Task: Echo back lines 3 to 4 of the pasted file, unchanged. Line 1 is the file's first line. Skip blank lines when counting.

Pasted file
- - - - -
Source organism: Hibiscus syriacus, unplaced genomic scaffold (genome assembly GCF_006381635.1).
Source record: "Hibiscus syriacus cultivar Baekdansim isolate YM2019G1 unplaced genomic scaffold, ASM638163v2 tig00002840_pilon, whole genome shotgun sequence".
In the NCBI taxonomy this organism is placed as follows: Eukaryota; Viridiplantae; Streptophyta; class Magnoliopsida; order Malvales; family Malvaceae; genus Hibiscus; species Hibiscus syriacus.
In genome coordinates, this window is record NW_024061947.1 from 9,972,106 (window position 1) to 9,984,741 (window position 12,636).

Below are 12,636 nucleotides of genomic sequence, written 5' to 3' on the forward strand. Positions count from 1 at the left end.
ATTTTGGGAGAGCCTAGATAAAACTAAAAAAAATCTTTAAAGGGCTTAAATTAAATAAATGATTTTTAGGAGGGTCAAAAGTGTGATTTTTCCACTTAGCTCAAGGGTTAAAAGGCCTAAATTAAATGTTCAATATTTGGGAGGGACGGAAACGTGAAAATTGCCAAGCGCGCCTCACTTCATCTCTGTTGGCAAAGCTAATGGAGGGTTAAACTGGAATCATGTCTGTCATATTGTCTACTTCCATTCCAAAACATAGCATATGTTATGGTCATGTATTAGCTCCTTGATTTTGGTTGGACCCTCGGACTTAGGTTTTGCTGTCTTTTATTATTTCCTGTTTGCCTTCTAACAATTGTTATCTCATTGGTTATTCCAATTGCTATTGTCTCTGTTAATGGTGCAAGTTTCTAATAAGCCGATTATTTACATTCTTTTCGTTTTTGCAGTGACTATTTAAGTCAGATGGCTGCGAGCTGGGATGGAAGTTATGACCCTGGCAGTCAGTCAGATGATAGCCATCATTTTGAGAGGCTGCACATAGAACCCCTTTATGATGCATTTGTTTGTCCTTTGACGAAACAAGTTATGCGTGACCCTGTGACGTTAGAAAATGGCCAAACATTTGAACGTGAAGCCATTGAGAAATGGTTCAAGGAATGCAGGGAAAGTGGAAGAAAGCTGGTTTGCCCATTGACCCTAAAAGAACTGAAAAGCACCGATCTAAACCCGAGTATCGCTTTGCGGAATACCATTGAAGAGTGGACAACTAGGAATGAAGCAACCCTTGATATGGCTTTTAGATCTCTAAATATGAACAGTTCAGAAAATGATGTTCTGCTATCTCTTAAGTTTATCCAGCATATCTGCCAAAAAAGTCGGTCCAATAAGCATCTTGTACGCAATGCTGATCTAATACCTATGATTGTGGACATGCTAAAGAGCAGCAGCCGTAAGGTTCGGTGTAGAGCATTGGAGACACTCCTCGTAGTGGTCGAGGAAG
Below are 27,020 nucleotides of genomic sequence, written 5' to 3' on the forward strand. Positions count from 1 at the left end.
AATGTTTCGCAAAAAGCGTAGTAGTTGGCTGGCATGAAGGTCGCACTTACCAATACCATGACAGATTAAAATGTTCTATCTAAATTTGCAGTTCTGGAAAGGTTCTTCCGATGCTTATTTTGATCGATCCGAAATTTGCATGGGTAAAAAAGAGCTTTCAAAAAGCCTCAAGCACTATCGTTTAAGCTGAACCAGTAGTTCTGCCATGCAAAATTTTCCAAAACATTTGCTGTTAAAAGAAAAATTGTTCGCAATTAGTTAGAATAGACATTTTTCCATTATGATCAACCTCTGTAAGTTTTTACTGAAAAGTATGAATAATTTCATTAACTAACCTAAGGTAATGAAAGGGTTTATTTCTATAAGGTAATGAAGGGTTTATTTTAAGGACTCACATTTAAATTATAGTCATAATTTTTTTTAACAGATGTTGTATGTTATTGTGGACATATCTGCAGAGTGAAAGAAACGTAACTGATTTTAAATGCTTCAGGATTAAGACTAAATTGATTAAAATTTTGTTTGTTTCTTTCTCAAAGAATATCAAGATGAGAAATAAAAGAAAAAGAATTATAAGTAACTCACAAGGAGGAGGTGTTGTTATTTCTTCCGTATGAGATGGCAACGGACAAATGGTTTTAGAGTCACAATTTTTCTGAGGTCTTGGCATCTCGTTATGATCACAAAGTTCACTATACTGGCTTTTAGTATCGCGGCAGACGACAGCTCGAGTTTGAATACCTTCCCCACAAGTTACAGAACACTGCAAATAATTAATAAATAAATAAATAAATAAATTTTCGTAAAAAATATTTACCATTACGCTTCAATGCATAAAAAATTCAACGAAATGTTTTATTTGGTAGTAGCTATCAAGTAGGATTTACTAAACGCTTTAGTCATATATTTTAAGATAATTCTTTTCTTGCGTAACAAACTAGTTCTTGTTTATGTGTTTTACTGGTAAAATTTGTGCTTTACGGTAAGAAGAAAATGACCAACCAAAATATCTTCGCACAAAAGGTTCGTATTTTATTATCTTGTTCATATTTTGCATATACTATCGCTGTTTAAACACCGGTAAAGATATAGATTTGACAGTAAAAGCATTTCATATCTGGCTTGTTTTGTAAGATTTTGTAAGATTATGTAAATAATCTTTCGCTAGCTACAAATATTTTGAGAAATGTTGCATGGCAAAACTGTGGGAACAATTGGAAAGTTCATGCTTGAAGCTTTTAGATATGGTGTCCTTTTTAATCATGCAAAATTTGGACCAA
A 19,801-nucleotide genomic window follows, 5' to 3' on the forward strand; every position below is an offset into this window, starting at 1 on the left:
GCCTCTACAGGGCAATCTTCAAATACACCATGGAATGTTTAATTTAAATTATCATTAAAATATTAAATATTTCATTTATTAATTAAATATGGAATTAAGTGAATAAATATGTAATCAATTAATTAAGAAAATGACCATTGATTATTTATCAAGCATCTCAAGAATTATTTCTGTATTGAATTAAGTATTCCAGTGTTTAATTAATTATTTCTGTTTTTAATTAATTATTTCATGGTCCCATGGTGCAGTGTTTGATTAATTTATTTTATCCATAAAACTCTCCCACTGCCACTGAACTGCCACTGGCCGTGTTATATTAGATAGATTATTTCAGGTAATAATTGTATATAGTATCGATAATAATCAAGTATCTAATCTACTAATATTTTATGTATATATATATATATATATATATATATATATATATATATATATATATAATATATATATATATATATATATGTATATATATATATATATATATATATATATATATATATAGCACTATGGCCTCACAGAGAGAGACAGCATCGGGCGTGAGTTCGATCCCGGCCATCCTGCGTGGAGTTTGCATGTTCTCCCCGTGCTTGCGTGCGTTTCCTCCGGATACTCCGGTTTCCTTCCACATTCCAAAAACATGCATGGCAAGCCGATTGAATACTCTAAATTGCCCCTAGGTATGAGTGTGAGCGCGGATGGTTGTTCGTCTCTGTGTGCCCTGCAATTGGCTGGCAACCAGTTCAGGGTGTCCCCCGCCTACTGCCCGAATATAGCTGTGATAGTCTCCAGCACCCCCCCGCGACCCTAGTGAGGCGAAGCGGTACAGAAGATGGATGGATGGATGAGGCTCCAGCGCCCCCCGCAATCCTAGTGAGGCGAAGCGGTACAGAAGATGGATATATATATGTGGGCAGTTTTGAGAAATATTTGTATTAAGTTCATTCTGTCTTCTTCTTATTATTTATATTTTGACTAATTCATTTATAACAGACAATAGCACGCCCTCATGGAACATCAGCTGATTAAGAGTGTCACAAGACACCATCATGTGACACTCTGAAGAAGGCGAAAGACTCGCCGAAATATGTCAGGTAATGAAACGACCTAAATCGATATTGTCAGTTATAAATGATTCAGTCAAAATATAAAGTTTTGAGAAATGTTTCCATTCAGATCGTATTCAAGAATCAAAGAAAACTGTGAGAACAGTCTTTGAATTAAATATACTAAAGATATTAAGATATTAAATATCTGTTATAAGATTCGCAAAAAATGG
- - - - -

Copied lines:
In the NCBI taxonomy this organism is placed as follows: Eukaryota; Viridiplantae; Streptophyta; class Magnoliopsida; order Malvales; family Malvaceae; genus Hibiscus; species Hibiscus syriacus.
In genome coordinates, this window is record NW_024061947.1 from 9,972,106 (window position 1) to 9,984,741 (window position 12,636).